Following the release of ‘Planet Shhh!’, Paul Russell’s Human Pyramids project put a smile on the faces of crowds at festivals ranging from ArcTanGent to Glastonbury and now the Axes man has come up with another 12 pieces of gloriously orchestral pop for you to wrap your ears around. Coming out on Three Mile Town Records, ‘Home’ is a record you’ll quickly come to cherish.
Although officially a solo project, you can feel the spirit of collaboration and diversity running throughout every song and the opener ‘Louise’ perfectly captures what you can expect from the following 50 minutes or so. It opens with a crescendo of noise but this is followed by spiky drums and catchy guitar hooks that have the feeling of Paul’s other band if they were high on E numbers. It’s a broader and poppier sound than Human Pyramids have shown before and it can’t fail to make you feel happy. This is followed by ‘Shaking Hands’, a song that opens in altogether gentler fashion with a swaying, marching feel and some Scandinavian-style pixie dust courtesy of strings that reminded us of Team Me and Mimas. The five-minute-plus ‘Slush’ is altogether more restrained with subtle strings and a cinematic yet hugely emotional feel, especially when it reaches its grand climax.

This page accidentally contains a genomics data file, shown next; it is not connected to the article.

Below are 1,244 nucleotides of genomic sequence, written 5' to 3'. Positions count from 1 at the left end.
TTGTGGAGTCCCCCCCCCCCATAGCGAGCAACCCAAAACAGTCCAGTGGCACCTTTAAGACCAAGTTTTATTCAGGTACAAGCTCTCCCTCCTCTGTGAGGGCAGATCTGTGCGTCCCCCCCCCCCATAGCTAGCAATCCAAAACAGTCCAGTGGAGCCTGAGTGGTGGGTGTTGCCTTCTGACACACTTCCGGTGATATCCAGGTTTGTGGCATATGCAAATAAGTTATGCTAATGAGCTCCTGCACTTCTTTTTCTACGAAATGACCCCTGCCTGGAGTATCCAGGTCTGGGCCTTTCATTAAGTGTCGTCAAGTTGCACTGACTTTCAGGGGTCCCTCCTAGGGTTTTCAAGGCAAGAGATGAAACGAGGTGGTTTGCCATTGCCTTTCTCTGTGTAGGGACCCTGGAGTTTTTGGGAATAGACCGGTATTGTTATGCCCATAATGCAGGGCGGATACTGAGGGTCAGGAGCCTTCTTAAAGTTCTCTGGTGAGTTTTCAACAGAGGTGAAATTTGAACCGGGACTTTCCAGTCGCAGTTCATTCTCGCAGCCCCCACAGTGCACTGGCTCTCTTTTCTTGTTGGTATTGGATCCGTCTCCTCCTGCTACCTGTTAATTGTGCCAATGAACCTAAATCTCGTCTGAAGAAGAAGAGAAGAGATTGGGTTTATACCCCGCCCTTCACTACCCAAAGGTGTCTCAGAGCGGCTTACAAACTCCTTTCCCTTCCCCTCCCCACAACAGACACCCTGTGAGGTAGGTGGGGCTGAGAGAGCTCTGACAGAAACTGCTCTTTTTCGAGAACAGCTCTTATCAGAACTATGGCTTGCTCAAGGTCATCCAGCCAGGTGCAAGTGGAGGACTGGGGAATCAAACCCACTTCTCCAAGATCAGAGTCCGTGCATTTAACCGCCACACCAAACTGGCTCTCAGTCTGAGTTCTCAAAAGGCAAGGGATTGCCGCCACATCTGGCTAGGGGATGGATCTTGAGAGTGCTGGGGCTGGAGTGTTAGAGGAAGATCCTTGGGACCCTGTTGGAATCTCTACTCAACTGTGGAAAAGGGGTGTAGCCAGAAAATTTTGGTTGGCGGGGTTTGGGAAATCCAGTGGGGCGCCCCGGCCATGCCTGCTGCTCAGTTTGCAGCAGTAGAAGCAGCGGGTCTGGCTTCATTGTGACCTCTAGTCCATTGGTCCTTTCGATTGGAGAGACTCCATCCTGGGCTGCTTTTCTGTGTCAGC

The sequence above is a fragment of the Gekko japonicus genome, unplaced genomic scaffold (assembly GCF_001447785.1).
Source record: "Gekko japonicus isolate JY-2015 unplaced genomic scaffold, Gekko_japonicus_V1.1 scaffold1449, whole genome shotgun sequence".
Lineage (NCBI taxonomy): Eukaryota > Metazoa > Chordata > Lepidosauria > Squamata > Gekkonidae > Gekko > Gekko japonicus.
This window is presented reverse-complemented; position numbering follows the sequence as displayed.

The glockenspiel-led opening of the aptly named ‘Heartbeats’ has the feeling of latter-day Los Campesinos! and its fractured strings eventually lead into a victorious and triumphant finish, which recent single ‘Crackle Pop’ perfectly follows with its math-influenced spin. The percussive nature of ‘Phase’ veers the album into yet more new territory and, of course, the 16-strong ensemble ace it. This track is only two and a half minutes long so almost feels like an interval. ‘Your Flag’ opens with a sole acoustic guitar but this is soon joined by understated strings and as the song evolves and grows, you begin to feel that Paul has an infectious childlike enthusiasm for music that wouldn’t be out of place on a Pixar film score.
The brass section adds extra depth to the songs, especially when they have a pay-off as romantically optimistic as on the slow-burning ‘Blast Off’ (surely that deserves an exclamation mark?). As the album reaches its final two songs, you’ll still be punching the air with glee but have the bittersweet feeling that it’s all coming to an end soon. ‘Big Data’ stacks up choral arrangements and orchestral manoeuvres against crunching riffs in an alluring combination of the best elements of Human Pyramids and Axes, while the closing title track is more introspective and has the same emotional leanings as ‘Stop Your Crying’-era Spiritualized. It gradually breaks down to a solo piano that provides a thoughtful finish to an exciting record that is full of life, vibrancy and energy. It’s one that can’t fail to lift your mood.